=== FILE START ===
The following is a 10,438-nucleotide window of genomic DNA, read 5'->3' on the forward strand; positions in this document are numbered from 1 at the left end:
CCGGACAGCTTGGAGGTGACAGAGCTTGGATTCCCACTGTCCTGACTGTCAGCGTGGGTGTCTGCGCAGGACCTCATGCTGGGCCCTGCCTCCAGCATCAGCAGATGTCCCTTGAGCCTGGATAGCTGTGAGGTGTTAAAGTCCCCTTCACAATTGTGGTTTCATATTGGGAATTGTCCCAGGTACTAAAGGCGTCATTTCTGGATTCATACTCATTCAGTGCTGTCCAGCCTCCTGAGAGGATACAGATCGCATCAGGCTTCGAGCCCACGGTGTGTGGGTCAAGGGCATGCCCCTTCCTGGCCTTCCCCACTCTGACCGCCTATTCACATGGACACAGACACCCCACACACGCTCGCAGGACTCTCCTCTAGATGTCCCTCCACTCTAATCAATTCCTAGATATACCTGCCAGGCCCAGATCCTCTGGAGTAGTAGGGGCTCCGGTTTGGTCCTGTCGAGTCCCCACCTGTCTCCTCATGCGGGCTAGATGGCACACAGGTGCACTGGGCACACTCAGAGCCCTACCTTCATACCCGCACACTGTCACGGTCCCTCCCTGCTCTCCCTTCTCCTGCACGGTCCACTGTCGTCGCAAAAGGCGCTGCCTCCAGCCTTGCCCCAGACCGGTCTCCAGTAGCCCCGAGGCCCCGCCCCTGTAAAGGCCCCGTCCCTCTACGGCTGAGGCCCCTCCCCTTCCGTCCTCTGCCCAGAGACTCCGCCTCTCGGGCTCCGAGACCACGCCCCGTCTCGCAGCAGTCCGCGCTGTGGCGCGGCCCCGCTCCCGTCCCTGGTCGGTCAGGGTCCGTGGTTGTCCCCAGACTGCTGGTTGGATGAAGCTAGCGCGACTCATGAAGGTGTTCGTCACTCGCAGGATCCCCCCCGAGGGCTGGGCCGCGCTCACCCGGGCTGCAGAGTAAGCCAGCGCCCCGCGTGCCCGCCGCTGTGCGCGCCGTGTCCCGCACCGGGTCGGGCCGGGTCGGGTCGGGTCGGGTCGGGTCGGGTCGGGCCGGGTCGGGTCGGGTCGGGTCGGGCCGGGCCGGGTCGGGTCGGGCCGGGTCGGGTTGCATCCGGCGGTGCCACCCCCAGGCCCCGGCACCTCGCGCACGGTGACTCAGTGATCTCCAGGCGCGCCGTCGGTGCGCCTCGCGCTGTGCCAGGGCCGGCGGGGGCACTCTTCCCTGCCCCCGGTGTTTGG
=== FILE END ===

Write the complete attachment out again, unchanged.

The following is a 10,438-nucleotide window of genomic DNA, read 5'->3' on the forward strand; positions in this document are numbered from 1 at the left end:
CCGGACAGCTTGGAGGTGACAGAGCTTGGATTCCCACTGTCCTGACTGTCAGCGTGGGTGTCTGCGCAGGACCTCATGCTGGGCCCTGCCTCCAGCATCAGCAGATGTCCCTTGAGCCTGGATAGCTGTGAGGTGTTAAAGTCCCCTTCACAATTGTGGTTTCATATTGGGAATTGTCCCAGGTACTAAAGGCGTCATTTCTGGATTCATACTCATTCAGTGCTGTCCAGCCTCCTGAGAGGATACAGATCGCATCAGGCTTCGAGCCCACGGTGTGTGGGTCAAGGGCATGCCCCTTCCTGGCCTTCCCCACTCTGACCGCCTATTCACATGGACACAGACACCCCACACACGCTCGCAGGACTCTCCTCTAGATGTCCCTCCACTCTAATCAATTCCTAGATATACCTGCCAGGCCCAGATCCTCTGGAGTAGTAGGGGCTCCGGTTTGGTCCTGTCGAGTCCCCACCTGTCTCCTCATGCGGGCTAGATGGCACACAGGTGCACTGGGCACACTCAGAGCCCTACCTTCATACCCGCACACTGTCACGGTCCCTCCCTGCTCTCCCTTCTCCTGCACGGTCCACTGTCGTCGCAAAAGGCGCTGCCTCCAGCCTTGCCCCAGACCGGTCTCCAGTAGCCCCGAGGCCCCGCCCCTGTAAAGGCCCCGTCCCTCTACGGCTGAGGCCCCTCCCCTTCCGTCCTCTGCCCAGAGACTCCGCCTCTCGGGCTCCGAGACCACGCCCCGTCTCGCAGCAGTCCGCGCTGTGGCGCGGCCCCGCTCCCGTCCCTGGTCGGTCAGGGTCCGTGGTTGTCCCCAGACTGCTGGTTGGATGAAGCTAGCGCGACTCATGAAGGTGTTCGTCACTCGCAGGATCCCCCCCGAGGGCTGGGCCGCGCTCACCCGGGCTGCAGAGTAAGCCAGCGCCCCGCGTGCCCGCCGCTGTGCGCGCCGTGTCCCGCACCGGGTCGGGCCGGGTCGGGTCGGGTCGGGTCGGGTCGGGTCGGGCCGGGTCGGGTCGGGTCGGGTCGGGCCGGGCCGGGTCGGGTCGGGCCGGGTCGGGTTGCATCCGGCGGTGCCACCCCCAGGCCCCGGCACCTCGCGCACGGTGACTCAGTGATCTCCAGGCGCGCCGTCGGTGCGCCTCGCGCTGTGCCAGGGCCGGCGGGGGCACTCTTCCCTGCCCCCGGTGTTTGG